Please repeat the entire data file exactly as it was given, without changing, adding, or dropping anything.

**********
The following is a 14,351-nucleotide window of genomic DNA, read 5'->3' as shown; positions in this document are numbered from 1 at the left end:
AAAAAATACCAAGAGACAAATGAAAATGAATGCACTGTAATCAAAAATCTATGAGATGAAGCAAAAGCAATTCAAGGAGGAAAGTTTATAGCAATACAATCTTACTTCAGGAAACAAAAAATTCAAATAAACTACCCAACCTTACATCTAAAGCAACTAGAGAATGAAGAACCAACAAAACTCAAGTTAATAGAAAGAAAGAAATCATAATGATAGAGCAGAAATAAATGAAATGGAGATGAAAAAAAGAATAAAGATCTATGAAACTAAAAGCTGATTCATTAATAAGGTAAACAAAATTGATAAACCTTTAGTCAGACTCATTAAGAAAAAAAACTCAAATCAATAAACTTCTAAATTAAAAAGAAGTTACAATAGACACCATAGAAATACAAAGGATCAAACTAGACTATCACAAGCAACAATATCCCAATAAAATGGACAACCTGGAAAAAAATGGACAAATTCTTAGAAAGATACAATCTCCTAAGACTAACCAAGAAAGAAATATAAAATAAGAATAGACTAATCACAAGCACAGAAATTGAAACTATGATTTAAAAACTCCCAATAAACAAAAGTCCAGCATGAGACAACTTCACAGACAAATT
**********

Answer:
The following is a 14,351-nucleotide window of genomic DNA, read 5'->3' as shown; positions in this document are numbered from 1 at the left end:
AAAAAATACCAAGAGACAAATGAAAATGAATGCACTGTAATCAAAAATCTATGAGATGAAGCAAAAGCAATTCAAGGAGGAAAGTTTATAGCAATACAATCTTACTTCAGGAAACAAAAAATTCAAATAAACTACCCAACCTTACATCTAAAGCAACTAGAGAATGAAGAACCAACAAAACTCAAGTTAATAGAAAGAAAGAAATCATAATGATAGAGCAGAAATAAATGAAATGGAGATGAAAAAAAGAATAAAGATCTATGAAACTAAAAGCTGATTCATTAATAAGGTAAACAAAATTGATAAACCTTTAGTCAGACTCATTAAGAAAAAAAACTCAAATCAATAAACTTCTAAATTAAAAAGAAGTTACAATAGACACCATAGAAATACAAAGGATCAAACTAGACTATCACAAGCAACAATATCCCAATAAAATGGACAACCTGGAAAAAAATGGACAAATTCTTAGAAAGATACAATCTCCTAAGACTAACCAAGAAAGAAATATAAAATAAGAATAGACTAATCACAAGCACAGAAATTGAAACTATGATTTAAAAACTCCCAATAAACAAAAGTCCAGCATGAGACAACTTCACAGACAAATT